Whole U. is a career and life strategy agency that supports professionals through advising, workshops, and e-learning. Emerson’s Career Development Center has worked with Whole U. for the past several years, promoting their opportunities to students and facilitating many internship connections with the company.
As we prepare for Whole U.’s attendance at our Spring Virtual Internship Fairs (Learn More), our team wanted to take a moment to touch base with one of Whole U.’s former interns and current contract employees, Amelia Young ’19, to share more about this outstanding company.
How did you get connected with Whole U.?
Amelia: “The first time I interned with Whole U. was the Summer of 2018, or the Summer before my Senior year. I had originally met Shannon O’Brien as her babysitter. We met while I was working in the daycare facility at Equinox, which is right by Emerson and Shannon’s daughter was a part of the program there. I started babysitting for Shannon and we just started talking about what we do and I learned about Whole U.
The Summer was approaching and I reached out to Shannon and said, ‘ I’m looking for internships. Do you know of anything?’ I figured she’d be a solid contact because she’s such a great connector of people and has such a good network in Boston.
She told me she knew some people but also asked if I would like to come work for her. That internship was the beginning of our beautiful relationship. Then this whole pandemic thing happened and we still stayed in touch as friends. She knew I was home from California and kind of offered me this gig. I think it was a time where we both wanted to work with each other again.”
What were your first steps after graduating from Emerson College?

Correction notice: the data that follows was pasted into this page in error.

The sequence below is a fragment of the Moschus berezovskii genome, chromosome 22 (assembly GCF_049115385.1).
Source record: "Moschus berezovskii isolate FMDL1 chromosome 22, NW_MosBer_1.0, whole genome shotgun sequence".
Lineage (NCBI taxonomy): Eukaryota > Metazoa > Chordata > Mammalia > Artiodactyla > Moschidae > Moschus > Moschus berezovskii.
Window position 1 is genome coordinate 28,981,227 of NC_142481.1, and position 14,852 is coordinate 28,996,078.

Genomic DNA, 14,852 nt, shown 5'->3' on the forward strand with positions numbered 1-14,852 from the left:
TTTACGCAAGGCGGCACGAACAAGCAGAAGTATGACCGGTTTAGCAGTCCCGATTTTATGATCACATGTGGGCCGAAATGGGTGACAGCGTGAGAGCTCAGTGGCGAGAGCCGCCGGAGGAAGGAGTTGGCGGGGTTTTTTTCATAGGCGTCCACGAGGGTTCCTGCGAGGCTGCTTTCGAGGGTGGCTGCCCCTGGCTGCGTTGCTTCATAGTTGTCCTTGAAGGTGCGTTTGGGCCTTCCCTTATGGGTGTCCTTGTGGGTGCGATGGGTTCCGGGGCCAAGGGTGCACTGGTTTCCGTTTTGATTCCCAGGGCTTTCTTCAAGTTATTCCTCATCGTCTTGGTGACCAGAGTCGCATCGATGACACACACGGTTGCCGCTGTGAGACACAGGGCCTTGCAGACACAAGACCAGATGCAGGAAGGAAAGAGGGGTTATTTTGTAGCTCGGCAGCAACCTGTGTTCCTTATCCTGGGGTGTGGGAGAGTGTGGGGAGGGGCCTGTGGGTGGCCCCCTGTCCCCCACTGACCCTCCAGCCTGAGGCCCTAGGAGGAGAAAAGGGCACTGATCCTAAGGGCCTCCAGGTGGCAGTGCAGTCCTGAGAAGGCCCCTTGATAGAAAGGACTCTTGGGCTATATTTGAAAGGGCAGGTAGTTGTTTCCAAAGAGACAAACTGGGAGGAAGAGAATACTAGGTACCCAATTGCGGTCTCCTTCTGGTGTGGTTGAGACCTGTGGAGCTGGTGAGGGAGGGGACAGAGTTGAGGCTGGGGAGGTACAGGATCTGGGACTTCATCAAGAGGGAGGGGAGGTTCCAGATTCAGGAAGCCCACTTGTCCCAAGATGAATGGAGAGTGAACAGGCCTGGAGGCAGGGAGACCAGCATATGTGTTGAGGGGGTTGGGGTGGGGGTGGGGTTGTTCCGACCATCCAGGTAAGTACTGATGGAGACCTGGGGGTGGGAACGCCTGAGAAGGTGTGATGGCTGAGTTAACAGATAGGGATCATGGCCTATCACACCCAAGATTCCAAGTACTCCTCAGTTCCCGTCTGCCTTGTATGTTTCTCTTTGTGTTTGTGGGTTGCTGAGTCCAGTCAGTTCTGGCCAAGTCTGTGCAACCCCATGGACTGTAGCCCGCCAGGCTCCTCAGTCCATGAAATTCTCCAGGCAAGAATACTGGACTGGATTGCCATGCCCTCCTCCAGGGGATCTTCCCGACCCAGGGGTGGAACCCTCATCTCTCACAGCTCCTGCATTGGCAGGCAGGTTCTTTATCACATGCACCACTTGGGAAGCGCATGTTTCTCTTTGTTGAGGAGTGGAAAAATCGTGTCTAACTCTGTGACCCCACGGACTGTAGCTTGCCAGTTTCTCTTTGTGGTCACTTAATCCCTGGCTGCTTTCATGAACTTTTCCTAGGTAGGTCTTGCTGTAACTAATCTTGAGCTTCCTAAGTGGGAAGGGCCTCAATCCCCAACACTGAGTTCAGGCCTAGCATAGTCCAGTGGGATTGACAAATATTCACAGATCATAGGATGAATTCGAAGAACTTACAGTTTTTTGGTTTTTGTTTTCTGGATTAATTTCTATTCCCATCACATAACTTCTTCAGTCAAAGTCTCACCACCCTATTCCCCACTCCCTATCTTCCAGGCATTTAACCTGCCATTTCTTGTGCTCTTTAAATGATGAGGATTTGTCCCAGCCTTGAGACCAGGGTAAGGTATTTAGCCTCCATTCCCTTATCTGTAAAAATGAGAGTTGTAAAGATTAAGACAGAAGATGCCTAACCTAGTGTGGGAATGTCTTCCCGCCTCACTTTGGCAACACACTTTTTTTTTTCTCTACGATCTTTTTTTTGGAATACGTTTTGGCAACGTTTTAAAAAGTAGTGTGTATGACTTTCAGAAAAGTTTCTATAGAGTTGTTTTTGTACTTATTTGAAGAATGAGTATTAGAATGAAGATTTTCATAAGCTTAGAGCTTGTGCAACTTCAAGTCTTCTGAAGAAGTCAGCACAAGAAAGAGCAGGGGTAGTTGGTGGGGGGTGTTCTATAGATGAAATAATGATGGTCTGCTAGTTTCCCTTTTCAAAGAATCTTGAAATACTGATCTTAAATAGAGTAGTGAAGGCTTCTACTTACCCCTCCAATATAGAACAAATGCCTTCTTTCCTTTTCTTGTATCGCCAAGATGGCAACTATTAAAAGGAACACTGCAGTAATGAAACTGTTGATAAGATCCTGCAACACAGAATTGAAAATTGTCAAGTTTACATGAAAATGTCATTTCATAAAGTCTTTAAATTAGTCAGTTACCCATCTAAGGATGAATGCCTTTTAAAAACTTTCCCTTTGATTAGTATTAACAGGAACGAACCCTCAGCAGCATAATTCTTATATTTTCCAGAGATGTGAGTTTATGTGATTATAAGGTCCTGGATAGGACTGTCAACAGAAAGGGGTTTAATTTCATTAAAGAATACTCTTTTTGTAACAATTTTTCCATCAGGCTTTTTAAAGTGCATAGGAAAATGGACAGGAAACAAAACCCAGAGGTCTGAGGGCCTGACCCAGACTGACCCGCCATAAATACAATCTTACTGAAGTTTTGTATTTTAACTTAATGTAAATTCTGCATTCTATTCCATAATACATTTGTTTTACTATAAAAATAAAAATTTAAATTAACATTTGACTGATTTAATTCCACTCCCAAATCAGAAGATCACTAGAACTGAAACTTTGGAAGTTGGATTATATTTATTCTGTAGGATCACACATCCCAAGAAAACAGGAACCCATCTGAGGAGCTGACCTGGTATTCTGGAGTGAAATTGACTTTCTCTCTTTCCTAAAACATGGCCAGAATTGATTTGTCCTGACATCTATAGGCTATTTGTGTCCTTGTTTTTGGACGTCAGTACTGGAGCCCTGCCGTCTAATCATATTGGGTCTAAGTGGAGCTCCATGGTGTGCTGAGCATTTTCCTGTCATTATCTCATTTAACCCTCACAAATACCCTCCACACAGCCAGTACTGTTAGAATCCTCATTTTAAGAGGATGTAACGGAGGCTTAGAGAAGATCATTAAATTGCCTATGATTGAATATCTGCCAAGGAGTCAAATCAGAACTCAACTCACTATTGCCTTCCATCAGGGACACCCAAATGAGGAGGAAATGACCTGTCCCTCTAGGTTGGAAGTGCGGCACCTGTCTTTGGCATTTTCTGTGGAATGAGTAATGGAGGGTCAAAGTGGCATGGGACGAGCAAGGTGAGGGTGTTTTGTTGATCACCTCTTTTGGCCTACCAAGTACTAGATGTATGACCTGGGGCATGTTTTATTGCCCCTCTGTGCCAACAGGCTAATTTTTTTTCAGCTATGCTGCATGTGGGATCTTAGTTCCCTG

Amelia: “I didn’t immediately think of Whole U. I mean, Shannon is a career coach, so obviously I was reaching out to her as a resource and friend. I think that’s one of the great things about working with her in any capacity – as a client, an intern or a contract worker: she will always be in your corner to shoot you contacts.
She knew for me that my goal was to break into an agency. I graduated in December 2019 from ELA and I had been interning at a production company, but I had really been trying to get into UTA since August. After many touch points with UTA throughout my semester in LA, and a lot of persistence, in February I joined UTA’s internship. It was a lot of putting all my eggs in one basket, which I don’t necessarily recommend for everybody.
I’m still currently in a waiting game because my internship with them ended during the pandemic. I finished it remotely on the east coast and they’re now in a hiring freeze. I’m still in contact with UTA, but it’s just a matter of when things will reopen and if they will be taking a new class of agent trainees.
In the meantime, it was great that I was able to jump back in with Shannon. It’s great that I’m able to work with Whole U. while I PA on sets. I really thought I was going to have to do things way outside of my industry during the pandemic, so I feel fortunate for Whole U. and the flexibility it allows me.”
What are some of the differences of working as an employee versus an intern?